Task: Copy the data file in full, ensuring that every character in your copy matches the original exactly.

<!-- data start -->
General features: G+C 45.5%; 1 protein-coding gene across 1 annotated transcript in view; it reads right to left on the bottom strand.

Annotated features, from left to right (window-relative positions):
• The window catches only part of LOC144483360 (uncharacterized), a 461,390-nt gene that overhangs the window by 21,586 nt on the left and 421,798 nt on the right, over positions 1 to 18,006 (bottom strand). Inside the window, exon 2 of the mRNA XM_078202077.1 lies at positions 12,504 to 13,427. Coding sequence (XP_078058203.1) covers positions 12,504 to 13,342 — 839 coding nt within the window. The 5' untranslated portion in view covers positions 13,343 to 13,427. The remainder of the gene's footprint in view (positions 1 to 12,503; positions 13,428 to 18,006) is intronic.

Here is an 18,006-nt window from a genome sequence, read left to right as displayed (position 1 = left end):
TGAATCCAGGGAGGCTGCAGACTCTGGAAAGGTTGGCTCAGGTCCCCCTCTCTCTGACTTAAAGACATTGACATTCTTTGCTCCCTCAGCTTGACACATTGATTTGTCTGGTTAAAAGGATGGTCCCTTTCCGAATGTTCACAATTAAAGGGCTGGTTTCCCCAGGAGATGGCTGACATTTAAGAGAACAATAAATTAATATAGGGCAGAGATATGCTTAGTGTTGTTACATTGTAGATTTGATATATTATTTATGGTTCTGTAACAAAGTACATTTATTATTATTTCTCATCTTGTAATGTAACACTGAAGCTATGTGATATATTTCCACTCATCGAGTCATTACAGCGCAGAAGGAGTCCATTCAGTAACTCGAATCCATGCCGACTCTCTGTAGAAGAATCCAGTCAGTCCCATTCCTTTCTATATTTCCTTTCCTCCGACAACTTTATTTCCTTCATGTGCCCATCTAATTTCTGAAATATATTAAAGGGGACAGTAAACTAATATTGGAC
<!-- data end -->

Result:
General features: G+C 45.5%; 1 protein-coding gene across 1 annotated transcript in view; it reads right to left on the bottom strand.

Annotated features, from left to right (window-relative positions):
• The window catches only part of LOC144483360 (uncharacterized), a 461,390-nt gene that overhangs the window by 21,586 nt on the left and 421,798 nt on the right, over positions 1 to 18,006 (bottom strand). Inside the window, exon 2 of the mRNA XM_078202077.1 lies at positions 12,504 to 13,427. Coding sequence (XP_078058203.1) covers positions 12,504 to 13,342 — 839 coding nt within the window. The 5' untranslated portion in view covers positions 13,343 to 13,427. The remainder of the gene's footprint in view (positions 1 to 12,503; positions 13,428 to 18,006) is intronic.

Here is an 18,006-nt window from a genome sequence, read left to right as displayed (position 1 = left end):
TGAATCCAGGGAGGCTGCAGACTCTGGAAAGGTTGGCTCAGGTCCCCCTCTCTCTGACTTAAAGACATTGACATTCTTTGCTCCCTCAGCTTGACACATTGATTTGTCTGGTTAAAAGGATGGTCCCTTTCCGAATGTTCACAATTAAAGGGCTGGTTTCCCCAGGAGATGGCTGACATTTAAGAGAACAATAAATTAATATAGGGCAGAGATATGCTTAGTGTTGTTACATTGTAGATTTGATATATTATTTATGGTTCTGTAACAAAGTACATTTATTATTATTTCTCATCTTGTAATGTAACACTGAAGCTATGTGATATATTTCCACTCATCGAGTCATTACAGCGCAGAAGGAGTCCATTCAGTAACTCGAATCCATGCCGACTCTCTGTAGAAGAATCCAGTCAGTCCCATTCCTTTCTATATTTCCTTTCCTCCGACAACTTTATTTCCTTCATGTGCCCATCTAATTTCTGAAATATATTAAAGGGGACAGTAAACTAATATTGGAC